When a plant takes in more water than it can transpire or release through its leaves, it develops edema, which is characterized by burst cells that result in these tiny, bumpy imperfections.

Several factors can contribute to fiddle leaf fig edema:

Inconsistent watering: The plant’s equilibrium for water intake and release can be upset by oscillating between dry spells and times of excessive irrigation.

High humidity: Although fiddle leaf figs like a moderate level of humidity, high levels of humidity can prevent transpiration and cause edema.

Temperature fluctuations: Abrupt temperature changes, particularly in the winter, might hinder transpiration and hasten the onset of edema.

Nutrient imbalances: Cell walls that aren’t getting enough calcium, for example, might become weaker and more prone to rupturing under pressure.

How to Diagnose Edema on Fiddle Leaf Fig Leaves

Before jumping to conclusions, it’s crucial to properly diagnose the spots on your fiddle leaf fig. Here are some key characteristics of edema:

  • Size and location: Usually appearing as tiny, elevated patches (1-3 mm), edema mostly affects the undersides of newly formed leaves.
  • Color: These patches don’t expand and stay the same size and color, but they may seem brown or reddish-brown.
  • No holes: In contrast to insect or fungal damage, edema doesn’t cause holes or scabs on the leaves.

Does Edema Go Away?

The good news is that minor edema will generally fade away as the leaves grow and won’t affect your fiddle leaf fig. To stop such incidents, it’s crucial to treat the root reason, though.

You may give your fiddle leaf fig a more balanced environment and stop edema breakouts in the future by changing the way you water it, increasing air circulation, and keeping the temperature constant.

How Can I Treat/Remove Fiddle Leaf Fig edema?

Edema is a frequent problem brought on by too much moisture and is indicated by elevated, corky lumps on the underside of leaves.

Although it is not possible to “remove” edema damage that has already occurred, there are actions you can take to avoid future occurrences and improve the health of your plants overall.

Let Your Plant’s Soil Dry Out

Edema is mostly caused by over watering. In between watering, let the top inch of soil dry completely. This keeps water logging from occurring and promotes healthy root respiration.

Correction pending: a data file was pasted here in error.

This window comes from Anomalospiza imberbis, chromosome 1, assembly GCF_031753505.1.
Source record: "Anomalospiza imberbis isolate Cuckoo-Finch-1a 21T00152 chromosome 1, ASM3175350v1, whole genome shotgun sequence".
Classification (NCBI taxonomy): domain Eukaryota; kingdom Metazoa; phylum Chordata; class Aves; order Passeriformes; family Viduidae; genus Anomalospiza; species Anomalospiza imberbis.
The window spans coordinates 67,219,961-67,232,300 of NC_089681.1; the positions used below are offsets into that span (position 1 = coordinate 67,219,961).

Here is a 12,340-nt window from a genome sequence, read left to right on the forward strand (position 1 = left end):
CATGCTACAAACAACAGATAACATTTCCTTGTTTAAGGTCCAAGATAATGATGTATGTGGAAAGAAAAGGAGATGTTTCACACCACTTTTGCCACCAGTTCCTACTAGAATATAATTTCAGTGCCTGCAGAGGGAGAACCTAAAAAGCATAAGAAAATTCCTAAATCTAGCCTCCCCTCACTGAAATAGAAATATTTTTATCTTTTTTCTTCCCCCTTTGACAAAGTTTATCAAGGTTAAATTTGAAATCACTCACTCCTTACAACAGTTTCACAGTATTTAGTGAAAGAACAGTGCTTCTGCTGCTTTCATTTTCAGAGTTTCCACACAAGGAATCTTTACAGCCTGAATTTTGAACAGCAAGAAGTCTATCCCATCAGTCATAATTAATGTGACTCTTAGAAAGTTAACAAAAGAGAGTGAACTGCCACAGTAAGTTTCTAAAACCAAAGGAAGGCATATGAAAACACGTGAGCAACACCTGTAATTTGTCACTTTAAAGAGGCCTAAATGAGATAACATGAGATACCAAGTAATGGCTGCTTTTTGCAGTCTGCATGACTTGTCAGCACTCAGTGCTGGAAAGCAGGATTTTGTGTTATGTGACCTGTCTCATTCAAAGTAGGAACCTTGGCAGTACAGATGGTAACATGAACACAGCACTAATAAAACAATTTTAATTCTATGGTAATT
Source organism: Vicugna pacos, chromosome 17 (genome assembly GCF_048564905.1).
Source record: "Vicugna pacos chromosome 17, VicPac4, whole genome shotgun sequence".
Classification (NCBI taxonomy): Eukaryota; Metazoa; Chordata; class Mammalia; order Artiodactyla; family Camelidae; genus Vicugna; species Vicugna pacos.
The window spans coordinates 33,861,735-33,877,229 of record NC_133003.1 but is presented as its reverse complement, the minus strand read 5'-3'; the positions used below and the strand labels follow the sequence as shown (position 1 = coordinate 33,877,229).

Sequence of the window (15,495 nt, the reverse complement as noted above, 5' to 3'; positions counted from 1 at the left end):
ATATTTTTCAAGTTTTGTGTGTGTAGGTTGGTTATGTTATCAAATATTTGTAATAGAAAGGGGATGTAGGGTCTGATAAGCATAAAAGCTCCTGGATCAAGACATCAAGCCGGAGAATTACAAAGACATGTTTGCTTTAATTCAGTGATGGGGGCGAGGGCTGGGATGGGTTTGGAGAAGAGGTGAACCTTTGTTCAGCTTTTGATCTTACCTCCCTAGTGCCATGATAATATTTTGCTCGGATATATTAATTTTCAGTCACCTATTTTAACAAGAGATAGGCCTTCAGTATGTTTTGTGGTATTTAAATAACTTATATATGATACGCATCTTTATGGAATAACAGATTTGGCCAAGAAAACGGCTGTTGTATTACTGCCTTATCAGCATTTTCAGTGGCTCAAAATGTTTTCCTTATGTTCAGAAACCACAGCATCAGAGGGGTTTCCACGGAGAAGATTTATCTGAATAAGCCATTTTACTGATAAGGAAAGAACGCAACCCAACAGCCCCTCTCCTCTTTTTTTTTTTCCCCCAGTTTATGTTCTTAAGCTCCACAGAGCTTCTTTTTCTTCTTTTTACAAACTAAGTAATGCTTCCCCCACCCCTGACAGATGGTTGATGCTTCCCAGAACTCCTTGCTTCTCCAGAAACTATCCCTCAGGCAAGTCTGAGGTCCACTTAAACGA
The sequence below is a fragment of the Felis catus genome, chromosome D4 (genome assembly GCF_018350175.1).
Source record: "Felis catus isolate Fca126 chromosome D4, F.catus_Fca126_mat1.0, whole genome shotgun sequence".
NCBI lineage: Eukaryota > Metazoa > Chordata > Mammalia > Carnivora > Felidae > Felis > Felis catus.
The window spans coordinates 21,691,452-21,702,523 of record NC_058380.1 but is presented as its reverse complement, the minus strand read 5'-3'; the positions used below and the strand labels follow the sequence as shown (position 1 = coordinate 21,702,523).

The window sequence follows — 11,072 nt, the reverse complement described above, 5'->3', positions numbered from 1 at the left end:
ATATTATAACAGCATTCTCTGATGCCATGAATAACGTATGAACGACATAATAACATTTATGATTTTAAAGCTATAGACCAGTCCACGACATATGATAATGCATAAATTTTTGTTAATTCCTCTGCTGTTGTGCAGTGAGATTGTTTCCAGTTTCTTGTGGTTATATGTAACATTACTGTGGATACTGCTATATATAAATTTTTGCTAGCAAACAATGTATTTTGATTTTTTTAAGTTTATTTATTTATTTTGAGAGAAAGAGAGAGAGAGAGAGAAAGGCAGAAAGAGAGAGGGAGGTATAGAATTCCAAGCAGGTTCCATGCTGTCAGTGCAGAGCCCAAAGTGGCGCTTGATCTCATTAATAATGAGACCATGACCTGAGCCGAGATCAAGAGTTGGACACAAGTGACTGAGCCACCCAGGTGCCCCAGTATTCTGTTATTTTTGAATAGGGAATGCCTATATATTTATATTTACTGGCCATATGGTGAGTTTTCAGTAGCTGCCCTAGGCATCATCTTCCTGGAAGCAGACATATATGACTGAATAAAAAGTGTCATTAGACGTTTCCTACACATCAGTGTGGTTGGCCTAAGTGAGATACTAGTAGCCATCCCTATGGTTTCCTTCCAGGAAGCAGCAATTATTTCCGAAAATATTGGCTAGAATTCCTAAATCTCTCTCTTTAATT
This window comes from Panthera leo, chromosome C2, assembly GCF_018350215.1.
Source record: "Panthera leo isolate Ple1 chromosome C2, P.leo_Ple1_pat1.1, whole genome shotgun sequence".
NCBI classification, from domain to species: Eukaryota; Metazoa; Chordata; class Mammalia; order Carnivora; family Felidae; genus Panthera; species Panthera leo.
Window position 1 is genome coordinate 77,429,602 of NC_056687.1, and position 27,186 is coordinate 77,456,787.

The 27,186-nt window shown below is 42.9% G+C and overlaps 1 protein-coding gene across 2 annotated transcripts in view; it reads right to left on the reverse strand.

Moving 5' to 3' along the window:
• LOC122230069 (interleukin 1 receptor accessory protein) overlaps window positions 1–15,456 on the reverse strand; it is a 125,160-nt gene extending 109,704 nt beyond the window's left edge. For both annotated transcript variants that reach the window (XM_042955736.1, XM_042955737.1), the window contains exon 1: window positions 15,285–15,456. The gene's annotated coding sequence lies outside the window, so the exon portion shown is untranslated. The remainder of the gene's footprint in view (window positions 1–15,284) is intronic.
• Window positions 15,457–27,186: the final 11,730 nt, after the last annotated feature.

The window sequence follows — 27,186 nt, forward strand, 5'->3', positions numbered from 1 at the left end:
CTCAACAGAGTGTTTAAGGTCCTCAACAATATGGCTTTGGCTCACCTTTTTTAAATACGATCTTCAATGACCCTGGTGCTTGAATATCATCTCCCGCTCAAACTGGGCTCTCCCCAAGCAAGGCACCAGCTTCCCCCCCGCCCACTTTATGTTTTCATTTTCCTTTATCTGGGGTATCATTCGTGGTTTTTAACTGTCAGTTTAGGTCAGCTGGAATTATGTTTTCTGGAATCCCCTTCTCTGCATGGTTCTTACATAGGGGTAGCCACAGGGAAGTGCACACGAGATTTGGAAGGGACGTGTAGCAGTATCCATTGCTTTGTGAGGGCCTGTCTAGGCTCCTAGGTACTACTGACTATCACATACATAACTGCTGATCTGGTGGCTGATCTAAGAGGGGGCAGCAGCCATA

Check Humidity Levels

The ideal humidity range for fiddle leaf figs is between 40 and 50 percent. Overly high humidity can cause edema by trapping moisture around the leaves. If you need more humidity, think about using a humidifier or putting your plant next to a wet pebble tray.

Remove Any Pest Infestations

Infestations of pests can weaken your plant and increase its susceptibility to edema. Check your fiddle leaf fig frequently for pest indications, such as mealybugs or spider mites.

Apply the proper insecticidal treatments as soon as possible to any infestations.

Resolve Any Bacterial Infections

Another factor that might cause edema is bacterial infections. If you think there may be a bacterial problem, separate the plant and get advice from a horticulturist for a diagnosis and recommended course of action.

Address Any Fungal Infections

One of the many signs of fungal illnesses is edema. Isolate the plant and get expert advice for a diagnosis and suitable fungicide application if you suspect a fungal infestation.

Correct Sun Damage

Your fiddle leaf fig may become stressed from prolonged sun exposure and become more prone to edema. Make sure the sunlight reaching your plant is bright and indirect. Steer clear of intense, direct sunlight all day.

Double Check Your Watering Schedule

Adapt your watering regimen to the demands of your particular plant and the season. When the top inch of soil is completely dry, thoroughly water the pot, letting any extra water run. Refrain from leaving your plant submerged in water.